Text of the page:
Emotional intelligence (EQ) and the role it plays in our lives is not a new idea. Pioneered by Daniel Goleman in the mid-1990’s, emotional intelligence is “a different way of being smart. It’s not your IQ; it’s how you manage yourself and your relationships.”

Today, the research tells us that 90% of all top performers have a high EQ — most of us sense high EQ in leaders intuitively don’t we? The correlation between leadership, performance, and high levels of emotional intelligence seems clear. How can we develop our own EQ? Where do we begin?

Start with self-awareness

Goleman’s EQ model consists of four interrelated components:

Self awareness
Self-management
Social awareness
Relationship management

EQ self-awareness is the ability to understand our own emotions, how they impact others, and how they effect our performance.

(For more information about emotional intelligence and its importance, read Arden Coaching’s blogs, “What is Emotional Intelligence?” and “Why is Emotional Intelligence So Important Anyway?”

360 Degree Assessment: a clear image of yourself

It’s one thing to objectively assess another person’s emotions, maturity, and the impact their behavior has on others. However, when it comes to taking an honest look in the mirror and assessing our own emotional state, what triggers our emotions, and how we effect others, most of us are clueless. In fact, it is estimated that as little as 10% of us are self-aware — illustrating a significant gap between our perception of ourselves and reality.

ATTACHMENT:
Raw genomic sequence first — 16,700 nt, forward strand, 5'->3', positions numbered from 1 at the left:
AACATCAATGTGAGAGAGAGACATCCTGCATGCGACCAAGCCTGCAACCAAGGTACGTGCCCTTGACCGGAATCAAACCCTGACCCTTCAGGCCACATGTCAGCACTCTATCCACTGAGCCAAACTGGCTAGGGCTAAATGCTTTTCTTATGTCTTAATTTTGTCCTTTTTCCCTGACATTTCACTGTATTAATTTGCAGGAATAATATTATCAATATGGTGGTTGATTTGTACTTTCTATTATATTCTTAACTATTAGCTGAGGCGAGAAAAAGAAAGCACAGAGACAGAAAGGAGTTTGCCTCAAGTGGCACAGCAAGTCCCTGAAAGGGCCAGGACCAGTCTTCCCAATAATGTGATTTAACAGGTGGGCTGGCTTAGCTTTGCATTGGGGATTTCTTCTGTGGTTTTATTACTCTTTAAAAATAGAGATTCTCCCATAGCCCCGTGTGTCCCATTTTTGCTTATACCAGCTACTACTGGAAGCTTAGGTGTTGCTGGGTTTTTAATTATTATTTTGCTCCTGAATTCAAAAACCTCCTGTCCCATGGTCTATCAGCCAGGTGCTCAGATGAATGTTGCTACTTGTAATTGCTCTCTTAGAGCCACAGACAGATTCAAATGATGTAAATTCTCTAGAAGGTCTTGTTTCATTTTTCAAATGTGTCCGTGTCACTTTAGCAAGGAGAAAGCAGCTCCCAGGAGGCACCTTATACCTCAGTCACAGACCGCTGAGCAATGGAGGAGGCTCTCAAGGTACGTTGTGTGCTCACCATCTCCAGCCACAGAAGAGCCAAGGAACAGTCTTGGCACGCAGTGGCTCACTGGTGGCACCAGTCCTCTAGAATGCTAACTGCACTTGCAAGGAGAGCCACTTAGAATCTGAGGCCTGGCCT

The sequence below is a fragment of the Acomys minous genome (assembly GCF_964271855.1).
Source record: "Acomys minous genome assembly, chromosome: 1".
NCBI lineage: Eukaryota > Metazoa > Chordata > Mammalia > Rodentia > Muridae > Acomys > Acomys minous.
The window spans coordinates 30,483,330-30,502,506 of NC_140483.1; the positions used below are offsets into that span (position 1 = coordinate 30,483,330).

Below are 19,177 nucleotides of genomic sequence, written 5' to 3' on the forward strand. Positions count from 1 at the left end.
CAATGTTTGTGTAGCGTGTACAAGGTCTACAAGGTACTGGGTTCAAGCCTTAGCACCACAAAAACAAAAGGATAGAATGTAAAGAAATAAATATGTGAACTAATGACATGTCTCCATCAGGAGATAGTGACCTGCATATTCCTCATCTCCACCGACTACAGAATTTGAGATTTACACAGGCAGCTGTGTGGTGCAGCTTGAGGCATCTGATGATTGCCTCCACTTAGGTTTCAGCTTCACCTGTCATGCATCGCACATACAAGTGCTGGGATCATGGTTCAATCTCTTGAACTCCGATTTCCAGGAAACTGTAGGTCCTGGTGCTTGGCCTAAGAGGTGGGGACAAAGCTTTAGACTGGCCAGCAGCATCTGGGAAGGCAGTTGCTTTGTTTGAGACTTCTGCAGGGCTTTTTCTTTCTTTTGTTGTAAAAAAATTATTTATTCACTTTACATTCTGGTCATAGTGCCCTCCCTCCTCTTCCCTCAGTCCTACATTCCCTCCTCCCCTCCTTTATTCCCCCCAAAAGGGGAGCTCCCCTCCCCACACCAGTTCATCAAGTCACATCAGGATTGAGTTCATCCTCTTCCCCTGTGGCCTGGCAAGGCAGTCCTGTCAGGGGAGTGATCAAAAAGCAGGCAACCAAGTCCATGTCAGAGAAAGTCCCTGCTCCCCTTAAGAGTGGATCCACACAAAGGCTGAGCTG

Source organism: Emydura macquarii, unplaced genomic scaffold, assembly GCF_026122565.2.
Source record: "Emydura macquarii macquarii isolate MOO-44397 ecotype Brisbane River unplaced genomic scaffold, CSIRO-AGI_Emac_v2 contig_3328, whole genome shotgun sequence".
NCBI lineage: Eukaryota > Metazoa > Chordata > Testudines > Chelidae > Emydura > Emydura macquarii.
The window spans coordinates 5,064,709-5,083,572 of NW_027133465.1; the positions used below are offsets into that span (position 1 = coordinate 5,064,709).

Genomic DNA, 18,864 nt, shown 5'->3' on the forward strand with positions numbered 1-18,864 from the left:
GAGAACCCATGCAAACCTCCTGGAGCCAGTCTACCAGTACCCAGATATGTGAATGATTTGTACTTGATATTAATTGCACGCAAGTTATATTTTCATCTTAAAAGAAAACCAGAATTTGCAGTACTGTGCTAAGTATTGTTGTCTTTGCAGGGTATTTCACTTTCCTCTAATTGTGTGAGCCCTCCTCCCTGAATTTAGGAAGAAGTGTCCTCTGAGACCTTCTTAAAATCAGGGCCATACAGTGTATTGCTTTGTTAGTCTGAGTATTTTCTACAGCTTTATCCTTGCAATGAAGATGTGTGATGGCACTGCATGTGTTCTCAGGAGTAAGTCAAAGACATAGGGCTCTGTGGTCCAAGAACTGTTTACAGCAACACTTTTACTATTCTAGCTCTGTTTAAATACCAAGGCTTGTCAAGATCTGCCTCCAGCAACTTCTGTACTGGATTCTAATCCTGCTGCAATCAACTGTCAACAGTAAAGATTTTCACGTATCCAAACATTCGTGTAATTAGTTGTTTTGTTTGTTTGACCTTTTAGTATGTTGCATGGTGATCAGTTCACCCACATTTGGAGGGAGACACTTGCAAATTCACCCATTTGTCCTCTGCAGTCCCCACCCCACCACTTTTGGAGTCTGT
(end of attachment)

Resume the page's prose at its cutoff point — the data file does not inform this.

We have found that a 360 degree assessment, executed properly, is the most effective way to see yourself clearly. To fully leverage the information learned and to create real change, a 360 degree assessment should be part of an executive coaching engagement.

For more about 360 degree assessments, read Arden Coaching’s “360 Assessments Result in Big, Positive Changes: When Done Right.”

Leaders with high EQ exhibit the following characteristics:

  • They are not overly emotional
  • They do not hide their feelings — they are transparent and vulnerable
  • They recognize their own emotional triggers
  • They avoid blaming others
  • They are sensitive to other’s needs
  • They are good at motivating others
  • They are good at timing their messages to have the greatest impact
  • They can “read a room”

Emotional self-awareness enhances our ability to recognize the interplay of emotions in a given situation. It improves our perspective, listening and communication skills, relationships, and confidence. Self-awareness is the first major milestone toward building a high EQ and becoming an effective leader.

To learn more about emotional intelligence, 360 degree assessments, and executive coaching, contact us at admin@ardencoaching.com or 646.844.2233.